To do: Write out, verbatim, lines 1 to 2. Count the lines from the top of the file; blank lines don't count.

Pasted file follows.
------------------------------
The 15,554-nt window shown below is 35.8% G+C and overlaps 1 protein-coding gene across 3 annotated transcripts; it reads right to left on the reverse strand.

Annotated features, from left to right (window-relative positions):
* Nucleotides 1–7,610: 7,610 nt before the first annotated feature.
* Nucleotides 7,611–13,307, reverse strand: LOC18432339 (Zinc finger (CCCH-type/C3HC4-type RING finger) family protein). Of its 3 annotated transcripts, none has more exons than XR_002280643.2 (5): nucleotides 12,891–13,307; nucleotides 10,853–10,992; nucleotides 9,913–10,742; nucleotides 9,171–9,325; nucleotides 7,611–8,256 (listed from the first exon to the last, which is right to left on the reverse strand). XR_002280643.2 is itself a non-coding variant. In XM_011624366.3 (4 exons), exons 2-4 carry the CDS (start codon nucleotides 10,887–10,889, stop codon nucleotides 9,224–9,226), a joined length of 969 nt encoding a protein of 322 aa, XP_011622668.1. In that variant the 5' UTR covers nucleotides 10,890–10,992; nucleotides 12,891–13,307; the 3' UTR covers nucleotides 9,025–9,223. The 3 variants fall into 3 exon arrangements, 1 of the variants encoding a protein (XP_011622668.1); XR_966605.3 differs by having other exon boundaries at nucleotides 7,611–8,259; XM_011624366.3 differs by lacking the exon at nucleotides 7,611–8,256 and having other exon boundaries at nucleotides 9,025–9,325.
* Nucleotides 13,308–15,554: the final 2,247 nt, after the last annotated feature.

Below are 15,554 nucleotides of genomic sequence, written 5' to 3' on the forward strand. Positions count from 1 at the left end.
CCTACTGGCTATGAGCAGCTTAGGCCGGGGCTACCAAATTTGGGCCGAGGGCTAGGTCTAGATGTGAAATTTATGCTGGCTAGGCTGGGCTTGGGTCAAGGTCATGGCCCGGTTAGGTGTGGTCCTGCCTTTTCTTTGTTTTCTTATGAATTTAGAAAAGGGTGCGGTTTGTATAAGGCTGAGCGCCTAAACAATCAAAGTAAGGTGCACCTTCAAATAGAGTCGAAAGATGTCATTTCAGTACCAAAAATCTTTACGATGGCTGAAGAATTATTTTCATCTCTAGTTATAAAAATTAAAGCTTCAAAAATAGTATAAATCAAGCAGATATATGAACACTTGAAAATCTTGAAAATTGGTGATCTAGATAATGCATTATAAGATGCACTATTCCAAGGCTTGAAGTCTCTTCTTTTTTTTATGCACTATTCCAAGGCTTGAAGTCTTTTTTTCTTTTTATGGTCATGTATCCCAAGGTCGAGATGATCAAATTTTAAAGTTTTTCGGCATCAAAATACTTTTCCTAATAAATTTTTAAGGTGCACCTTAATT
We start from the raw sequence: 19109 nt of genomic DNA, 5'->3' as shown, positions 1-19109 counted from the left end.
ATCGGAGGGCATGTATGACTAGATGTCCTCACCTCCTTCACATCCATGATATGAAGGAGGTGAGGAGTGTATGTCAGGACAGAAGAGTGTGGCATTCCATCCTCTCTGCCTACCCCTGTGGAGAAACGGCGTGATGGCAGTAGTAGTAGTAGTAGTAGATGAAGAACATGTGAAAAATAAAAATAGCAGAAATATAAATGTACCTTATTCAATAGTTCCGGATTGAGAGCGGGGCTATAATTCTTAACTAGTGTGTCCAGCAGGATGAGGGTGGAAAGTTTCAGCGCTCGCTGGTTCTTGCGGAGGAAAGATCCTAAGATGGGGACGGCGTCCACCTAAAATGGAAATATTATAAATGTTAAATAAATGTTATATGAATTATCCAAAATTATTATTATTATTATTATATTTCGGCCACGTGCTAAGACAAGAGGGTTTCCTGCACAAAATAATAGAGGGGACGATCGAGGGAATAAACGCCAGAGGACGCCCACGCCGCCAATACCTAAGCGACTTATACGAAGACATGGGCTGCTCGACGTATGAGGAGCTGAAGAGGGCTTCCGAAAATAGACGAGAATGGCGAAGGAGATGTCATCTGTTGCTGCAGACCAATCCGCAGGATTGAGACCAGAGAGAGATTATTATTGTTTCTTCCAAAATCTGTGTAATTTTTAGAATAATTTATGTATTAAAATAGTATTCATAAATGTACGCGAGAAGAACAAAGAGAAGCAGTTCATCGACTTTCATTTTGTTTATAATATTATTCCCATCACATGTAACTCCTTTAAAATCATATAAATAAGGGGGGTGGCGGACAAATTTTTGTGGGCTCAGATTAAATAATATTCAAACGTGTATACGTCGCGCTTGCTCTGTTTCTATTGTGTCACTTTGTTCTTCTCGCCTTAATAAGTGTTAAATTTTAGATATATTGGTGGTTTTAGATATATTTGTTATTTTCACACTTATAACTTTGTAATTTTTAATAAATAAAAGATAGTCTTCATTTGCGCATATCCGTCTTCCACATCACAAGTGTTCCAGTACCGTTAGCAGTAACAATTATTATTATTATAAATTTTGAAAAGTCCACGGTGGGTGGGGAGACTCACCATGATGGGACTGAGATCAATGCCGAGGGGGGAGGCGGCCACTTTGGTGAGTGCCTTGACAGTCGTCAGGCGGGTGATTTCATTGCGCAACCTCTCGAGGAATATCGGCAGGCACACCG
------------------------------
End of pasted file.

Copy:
The 15,554-nt window shown below is 35.8% G+C and overlaps 1 protein-coding gene across 3 annotated transcripts; it reads right to left on the reverse strand.

Annotated features, from left to right (window-relative positions):